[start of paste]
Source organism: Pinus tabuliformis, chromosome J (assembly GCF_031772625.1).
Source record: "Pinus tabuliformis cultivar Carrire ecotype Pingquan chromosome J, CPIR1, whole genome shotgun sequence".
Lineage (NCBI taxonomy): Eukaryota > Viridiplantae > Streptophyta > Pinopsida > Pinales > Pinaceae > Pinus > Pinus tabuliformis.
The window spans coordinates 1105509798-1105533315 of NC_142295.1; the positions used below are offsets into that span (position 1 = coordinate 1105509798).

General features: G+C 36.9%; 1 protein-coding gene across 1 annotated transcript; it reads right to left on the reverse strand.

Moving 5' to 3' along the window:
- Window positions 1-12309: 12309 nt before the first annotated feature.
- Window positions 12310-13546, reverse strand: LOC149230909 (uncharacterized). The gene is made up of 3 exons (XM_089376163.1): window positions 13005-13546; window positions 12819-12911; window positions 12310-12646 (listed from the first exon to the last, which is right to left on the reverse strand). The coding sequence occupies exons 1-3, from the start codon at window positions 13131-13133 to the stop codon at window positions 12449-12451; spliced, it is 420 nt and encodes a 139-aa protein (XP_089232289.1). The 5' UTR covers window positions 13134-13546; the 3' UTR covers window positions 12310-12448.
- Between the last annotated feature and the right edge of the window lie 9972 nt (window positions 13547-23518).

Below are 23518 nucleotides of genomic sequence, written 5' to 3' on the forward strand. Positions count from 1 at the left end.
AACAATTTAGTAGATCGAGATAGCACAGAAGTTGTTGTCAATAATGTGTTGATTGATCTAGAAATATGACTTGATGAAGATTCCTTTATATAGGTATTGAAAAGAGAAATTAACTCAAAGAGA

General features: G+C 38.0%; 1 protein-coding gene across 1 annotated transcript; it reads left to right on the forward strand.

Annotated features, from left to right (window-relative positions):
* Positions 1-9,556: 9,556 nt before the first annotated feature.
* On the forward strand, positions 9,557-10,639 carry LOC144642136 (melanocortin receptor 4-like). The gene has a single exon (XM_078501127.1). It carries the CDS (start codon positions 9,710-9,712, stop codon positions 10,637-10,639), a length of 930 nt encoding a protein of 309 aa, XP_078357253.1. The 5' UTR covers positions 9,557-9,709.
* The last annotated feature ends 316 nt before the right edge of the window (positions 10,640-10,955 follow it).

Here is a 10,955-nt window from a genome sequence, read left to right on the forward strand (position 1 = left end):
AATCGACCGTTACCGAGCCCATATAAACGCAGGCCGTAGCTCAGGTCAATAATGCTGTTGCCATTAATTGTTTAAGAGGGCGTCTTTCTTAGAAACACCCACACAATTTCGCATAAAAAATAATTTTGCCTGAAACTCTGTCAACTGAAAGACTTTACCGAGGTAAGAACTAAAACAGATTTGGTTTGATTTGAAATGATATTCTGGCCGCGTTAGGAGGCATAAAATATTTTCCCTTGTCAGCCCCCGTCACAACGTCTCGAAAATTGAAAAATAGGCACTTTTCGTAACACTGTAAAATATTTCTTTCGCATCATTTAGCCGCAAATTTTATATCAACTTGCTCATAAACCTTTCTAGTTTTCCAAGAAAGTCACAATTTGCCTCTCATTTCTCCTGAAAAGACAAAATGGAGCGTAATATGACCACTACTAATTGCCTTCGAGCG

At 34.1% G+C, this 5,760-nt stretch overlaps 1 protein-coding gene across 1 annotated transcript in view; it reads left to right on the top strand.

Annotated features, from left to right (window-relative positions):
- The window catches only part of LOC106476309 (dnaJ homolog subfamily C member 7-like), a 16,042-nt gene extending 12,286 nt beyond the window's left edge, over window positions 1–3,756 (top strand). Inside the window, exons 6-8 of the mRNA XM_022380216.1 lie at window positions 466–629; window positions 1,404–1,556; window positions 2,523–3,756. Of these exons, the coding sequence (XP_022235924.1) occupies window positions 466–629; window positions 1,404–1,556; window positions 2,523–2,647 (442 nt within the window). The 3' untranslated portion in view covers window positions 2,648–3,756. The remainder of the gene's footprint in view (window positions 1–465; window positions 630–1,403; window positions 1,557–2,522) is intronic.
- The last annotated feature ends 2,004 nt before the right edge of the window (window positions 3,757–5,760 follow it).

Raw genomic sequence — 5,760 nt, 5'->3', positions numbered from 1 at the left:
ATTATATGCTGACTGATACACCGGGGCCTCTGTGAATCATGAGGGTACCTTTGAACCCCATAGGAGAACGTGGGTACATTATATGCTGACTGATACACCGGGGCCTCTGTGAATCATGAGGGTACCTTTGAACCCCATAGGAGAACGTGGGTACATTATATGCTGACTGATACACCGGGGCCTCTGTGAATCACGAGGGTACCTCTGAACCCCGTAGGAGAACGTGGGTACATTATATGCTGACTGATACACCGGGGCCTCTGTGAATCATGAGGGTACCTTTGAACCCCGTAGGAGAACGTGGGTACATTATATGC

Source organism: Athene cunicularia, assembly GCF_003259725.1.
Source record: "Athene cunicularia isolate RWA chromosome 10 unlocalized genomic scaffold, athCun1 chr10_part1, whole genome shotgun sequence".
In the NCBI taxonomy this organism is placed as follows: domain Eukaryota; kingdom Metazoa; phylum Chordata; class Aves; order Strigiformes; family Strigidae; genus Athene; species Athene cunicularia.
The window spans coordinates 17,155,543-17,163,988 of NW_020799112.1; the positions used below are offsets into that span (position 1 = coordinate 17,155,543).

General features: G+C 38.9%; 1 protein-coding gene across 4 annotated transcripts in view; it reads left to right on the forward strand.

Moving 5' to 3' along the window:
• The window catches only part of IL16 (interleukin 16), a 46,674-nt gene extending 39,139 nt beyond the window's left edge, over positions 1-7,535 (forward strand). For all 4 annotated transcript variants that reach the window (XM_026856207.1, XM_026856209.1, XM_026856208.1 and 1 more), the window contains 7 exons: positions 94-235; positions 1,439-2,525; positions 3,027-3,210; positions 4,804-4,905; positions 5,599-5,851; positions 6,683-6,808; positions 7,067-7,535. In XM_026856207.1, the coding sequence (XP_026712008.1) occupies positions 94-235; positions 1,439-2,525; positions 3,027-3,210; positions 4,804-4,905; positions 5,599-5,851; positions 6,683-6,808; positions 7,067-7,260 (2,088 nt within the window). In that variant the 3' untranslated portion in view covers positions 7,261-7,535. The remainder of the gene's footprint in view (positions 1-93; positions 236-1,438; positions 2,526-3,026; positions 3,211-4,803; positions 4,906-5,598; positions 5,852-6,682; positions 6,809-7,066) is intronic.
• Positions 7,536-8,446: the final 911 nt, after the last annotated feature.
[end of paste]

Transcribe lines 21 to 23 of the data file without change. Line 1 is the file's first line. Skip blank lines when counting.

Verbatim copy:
- The window catches only part of LOC106476309 (dnaJ homolog subfamily C member 7-like), a 16,042-nt gene extending 12,286 nt beyond the window's left edge, over window positions 1–3,756 (top strand). Inside the window, exons 6-8 of the mRNA XM_022380216.1 lie at window positions 466–629; window positions 1,404–1,556; window positions 2,523–3,756. Of these exons, the coding sequence (XP_022235924.1) occupies window positions 466–629; window positions 1,404–1,556; window positions 2,523–2,647 (442 nt within the window). The 3' untranslated portion in view covers window positions 2,648–3,756. The remainder of the gene's footprint in view (window positions 1–465; window positions 630–1,403; window positions 1,557–2,522) is intronic.
- The last annotated feature ends 2,004 nt before the right edge of the window (window positions 3,757–5,760 follow it).

Raw genomic sequence — 5,760 nt, 5'->3', positions numbered from 1 at the left: